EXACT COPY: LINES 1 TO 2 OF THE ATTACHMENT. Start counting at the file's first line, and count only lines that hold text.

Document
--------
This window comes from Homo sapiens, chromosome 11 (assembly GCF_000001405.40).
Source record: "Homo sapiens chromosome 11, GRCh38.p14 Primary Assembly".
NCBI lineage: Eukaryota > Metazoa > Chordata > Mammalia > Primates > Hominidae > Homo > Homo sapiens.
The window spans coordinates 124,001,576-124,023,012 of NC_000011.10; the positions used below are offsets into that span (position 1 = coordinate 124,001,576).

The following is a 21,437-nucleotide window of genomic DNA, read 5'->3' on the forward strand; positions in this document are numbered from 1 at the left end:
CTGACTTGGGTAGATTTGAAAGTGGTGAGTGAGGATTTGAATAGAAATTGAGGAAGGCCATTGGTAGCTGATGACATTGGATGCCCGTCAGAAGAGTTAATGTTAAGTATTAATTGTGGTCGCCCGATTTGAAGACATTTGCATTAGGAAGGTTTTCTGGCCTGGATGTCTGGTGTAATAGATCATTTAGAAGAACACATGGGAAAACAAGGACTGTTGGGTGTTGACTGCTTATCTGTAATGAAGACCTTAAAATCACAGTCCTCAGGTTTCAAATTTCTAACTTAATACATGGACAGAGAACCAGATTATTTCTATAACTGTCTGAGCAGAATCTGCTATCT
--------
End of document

This window comes from Homo sapiens, chromosome 11 (assembly GCF_000001405.40).
Source record: "Homo sapiens chromosome 11, GRCh38.p14 Primary Assembly".